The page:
Skip to main content Skip to navigation

General Gardening Information

Program Contact: Toni Gwin, Extension Educator
(360) 875-9331 •

MH900182665October is National Apple Month

Right along with pumpkins, there’s nothing that seems more symbolic of the fall harvest season than apples. It’s no secret that Washington apples are known throughout the world for their beauty and crunch. In fact more than half of all apples grown in the United States for fresh eating come from the 175,000 acres of apple orchards nestled in the eastern foothills of Washington state. This year, the state apple crop destined for the fresh market is estimated at over 100 million boxes! There are no harvest machines to pick apples which means each of the nearly 12 billion apples harvested is handpicked by an estimated 35,000 to 45,000 pickers. If you put all of the Washington State apples picked in a year side-by-side, they would circle the earth 29 times.

Eating fresh apples is good for you. The average U.S. consumer eats about 19 pounds of fresh apples a year, about one apple per week. A new national survey of 1,021 household shoppers across the nation conducted by the U.S. Apple Association shows people think of apples as the next superfruit. It is an accessible, value-priced, nutritional energy source on par with blueberries and pomegranates.

There’s more good news when it comes to eating healthy apples and apple products.  Studies have shown that apples and apple products (like sauce and juice) can help lower your risk of developing heart disease and reduced cancer risk. A 2001 Mayo Clinic study indicated that quercetin, a flavanoid abundant in apples, helps prevent the growth of prostate cancer cells. A Cornell University study indicated pytochemicals in the skin of an apple inhibited the reproduction of colon cancer cells by 43 percent. The National Cancer Institute has reported that foods containing flavanoids like those found in apples may reduce the risk of lung cancer by as much as 50 percent.

Although apples are not grown as a commercial crop here in our coastal area, most home gardeners have at least one and more often several apple tree varieties which they savor for fresh eating. There’s nothing more disgusting, however, than finding the proverbial worm in the apple. Unfortunately, both apple maggots and codling moth are common pests in home orchards throughout Western Washington. Although neither of these pests is strictly a worm, their larvae are responsible for the majority of damage to local apples. It’s important to know the difference between these two pests, to be able to recognize the insects, and to understand how to manage their invasive behavior.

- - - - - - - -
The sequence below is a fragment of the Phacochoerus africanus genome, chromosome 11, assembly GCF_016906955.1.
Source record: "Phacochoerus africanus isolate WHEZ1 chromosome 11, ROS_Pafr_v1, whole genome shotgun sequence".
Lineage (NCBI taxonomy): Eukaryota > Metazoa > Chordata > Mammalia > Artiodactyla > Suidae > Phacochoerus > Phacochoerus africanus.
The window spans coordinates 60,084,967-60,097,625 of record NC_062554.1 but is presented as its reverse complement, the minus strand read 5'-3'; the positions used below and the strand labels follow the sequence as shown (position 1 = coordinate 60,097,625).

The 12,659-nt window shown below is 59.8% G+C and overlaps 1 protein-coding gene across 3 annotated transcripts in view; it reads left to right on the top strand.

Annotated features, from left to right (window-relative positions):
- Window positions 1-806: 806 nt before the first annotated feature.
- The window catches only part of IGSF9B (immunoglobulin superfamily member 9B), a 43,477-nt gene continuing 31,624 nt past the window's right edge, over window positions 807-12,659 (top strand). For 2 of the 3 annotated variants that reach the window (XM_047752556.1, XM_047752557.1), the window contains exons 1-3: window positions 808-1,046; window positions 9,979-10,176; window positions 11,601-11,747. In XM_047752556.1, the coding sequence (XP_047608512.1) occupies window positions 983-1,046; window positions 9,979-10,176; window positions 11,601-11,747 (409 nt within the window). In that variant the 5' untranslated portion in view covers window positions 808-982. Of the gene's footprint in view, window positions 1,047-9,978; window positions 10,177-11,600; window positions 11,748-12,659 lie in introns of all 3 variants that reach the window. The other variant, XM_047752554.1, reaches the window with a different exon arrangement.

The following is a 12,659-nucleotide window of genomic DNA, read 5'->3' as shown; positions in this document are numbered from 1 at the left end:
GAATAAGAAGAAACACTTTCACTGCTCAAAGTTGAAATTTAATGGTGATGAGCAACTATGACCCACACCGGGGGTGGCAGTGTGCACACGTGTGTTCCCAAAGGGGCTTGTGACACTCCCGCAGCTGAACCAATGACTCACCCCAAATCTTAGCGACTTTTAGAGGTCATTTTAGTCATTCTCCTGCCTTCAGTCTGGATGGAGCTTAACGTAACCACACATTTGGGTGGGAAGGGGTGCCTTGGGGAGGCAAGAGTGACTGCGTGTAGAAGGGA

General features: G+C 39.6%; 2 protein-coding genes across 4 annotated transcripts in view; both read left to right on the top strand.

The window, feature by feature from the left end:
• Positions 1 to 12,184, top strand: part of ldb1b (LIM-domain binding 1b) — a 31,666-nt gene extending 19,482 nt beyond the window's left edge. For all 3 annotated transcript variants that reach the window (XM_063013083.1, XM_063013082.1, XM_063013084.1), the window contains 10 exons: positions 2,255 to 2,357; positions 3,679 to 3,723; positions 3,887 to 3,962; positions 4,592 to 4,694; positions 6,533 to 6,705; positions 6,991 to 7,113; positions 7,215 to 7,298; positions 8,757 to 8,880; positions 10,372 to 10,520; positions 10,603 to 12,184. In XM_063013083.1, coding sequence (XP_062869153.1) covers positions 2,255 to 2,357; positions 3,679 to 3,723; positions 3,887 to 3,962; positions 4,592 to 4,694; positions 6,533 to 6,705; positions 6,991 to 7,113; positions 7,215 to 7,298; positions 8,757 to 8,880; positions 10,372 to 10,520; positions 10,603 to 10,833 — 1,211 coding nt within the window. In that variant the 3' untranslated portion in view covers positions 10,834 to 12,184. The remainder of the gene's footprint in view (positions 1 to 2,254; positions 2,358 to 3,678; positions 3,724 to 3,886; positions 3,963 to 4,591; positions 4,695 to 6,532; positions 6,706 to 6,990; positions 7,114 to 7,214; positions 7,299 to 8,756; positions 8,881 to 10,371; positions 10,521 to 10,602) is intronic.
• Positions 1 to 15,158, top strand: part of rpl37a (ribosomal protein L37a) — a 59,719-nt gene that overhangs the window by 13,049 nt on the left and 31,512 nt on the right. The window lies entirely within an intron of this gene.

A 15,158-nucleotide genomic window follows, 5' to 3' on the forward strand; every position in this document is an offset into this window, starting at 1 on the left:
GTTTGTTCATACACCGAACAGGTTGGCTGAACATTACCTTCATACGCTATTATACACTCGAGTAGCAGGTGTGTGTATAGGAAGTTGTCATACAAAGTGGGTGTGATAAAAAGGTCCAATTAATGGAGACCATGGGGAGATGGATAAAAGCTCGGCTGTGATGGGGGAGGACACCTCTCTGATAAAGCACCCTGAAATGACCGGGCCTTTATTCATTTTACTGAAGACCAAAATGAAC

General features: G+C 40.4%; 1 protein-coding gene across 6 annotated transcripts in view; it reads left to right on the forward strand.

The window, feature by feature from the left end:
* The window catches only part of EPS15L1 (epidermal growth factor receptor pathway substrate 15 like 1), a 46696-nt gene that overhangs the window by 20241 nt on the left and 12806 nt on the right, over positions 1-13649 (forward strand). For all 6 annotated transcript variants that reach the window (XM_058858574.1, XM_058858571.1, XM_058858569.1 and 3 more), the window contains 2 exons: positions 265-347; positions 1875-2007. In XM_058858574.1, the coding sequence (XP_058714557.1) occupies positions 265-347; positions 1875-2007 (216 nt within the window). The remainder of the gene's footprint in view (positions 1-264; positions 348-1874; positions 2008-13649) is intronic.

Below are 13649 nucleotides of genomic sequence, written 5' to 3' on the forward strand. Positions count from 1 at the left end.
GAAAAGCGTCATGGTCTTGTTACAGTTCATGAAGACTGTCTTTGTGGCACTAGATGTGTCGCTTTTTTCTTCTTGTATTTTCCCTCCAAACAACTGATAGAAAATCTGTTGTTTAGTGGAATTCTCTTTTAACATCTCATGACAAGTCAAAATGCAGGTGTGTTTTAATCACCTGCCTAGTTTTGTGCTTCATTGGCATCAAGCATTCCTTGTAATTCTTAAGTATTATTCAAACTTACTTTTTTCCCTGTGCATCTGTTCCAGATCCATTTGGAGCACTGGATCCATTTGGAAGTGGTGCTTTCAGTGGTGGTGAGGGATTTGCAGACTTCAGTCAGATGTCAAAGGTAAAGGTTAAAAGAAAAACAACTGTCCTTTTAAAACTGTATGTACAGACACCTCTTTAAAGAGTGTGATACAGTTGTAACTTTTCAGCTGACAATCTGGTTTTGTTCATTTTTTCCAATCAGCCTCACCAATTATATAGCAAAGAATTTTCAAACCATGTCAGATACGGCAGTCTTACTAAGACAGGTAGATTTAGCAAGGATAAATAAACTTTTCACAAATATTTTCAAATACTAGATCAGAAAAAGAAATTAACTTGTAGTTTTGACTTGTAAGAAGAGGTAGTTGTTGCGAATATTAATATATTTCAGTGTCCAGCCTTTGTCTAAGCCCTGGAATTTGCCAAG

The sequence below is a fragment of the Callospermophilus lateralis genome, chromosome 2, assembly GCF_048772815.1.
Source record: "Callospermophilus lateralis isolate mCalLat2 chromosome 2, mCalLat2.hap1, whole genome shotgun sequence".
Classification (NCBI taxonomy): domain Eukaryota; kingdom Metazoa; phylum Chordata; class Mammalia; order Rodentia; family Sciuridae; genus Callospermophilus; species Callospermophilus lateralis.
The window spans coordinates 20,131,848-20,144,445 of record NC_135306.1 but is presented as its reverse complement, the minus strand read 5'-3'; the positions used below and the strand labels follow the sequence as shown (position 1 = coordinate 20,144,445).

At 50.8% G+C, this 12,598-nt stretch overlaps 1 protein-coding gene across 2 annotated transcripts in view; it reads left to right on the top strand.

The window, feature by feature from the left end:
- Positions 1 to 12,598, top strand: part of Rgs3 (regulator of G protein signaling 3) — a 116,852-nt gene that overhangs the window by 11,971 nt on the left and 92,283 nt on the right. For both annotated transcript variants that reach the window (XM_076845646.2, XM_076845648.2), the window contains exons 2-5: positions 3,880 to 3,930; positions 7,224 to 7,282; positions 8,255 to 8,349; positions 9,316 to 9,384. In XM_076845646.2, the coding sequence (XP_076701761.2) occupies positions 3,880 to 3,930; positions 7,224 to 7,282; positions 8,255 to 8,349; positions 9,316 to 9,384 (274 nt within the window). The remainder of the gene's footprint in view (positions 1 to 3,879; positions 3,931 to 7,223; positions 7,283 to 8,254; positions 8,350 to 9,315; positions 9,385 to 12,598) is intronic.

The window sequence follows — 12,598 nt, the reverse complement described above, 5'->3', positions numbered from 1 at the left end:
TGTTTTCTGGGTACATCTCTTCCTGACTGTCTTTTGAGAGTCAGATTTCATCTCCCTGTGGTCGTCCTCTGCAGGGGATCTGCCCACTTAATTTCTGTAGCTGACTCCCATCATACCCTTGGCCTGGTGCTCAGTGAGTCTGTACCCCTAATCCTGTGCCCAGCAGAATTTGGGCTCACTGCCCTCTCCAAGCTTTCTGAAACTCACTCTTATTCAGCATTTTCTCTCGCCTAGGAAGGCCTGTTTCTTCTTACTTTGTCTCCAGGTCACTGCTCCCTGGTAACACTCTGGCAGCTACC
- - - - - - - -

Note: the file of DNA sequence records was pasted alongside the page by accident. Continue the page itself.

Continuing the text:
The larvae of the Codling moth are pinkish or cream-colored “worms”, which have distinct black or dark brown heads and six claw-like legs. Codling moth larvae tunnel straight to the core of an apple where they actively feed, often leaving granular, brown excrement around the entry holes that look like sawdust.

Apple maggots on the other hand, are white, headless and legless. Fruit infested with apple maggots has a mushy, brown appearance, but the core is left untouched. The apple maggot is the juvenile stage of a fly which emerges during early summer, mates and lays eggs. It doesn’t look like a common fly because it has distinct black and white striped markings on the wings. When laying each egg, the female makes a tiny puncture in the fruit and inserts the egg just below the skin. This initial fruit damage is easily overlooked, but eventually leads to fruit dimpling. The eggs hatch in 3 to 7 days as small, cylindrical, cream colored larvae known as maggots. The maggots lack legs and visible head capsules, but have dark mouth parts that protrude from tapered heads. As apple maggots tunnel through the apple flesh, they leave characteristic winding brown trails that are best seen when the fruit is cut open.  The first indication that a backyard apple tree is infested with apple maggot occurs when the homeowner discovers these brown trails in fruit at harvest. Fruit damaged by apple maggot becomes soft, rotten and often drops from the tree.

At this time of year, the best thing home orchard enthusiasts can do to reduce both apple maggot and codling moths in next year’s crop is to pick up and place in plastic bags all infested fruit (windfalls) to prevent these two notorious pests from overwintering. Infested fruit should not be placed in the compost pile!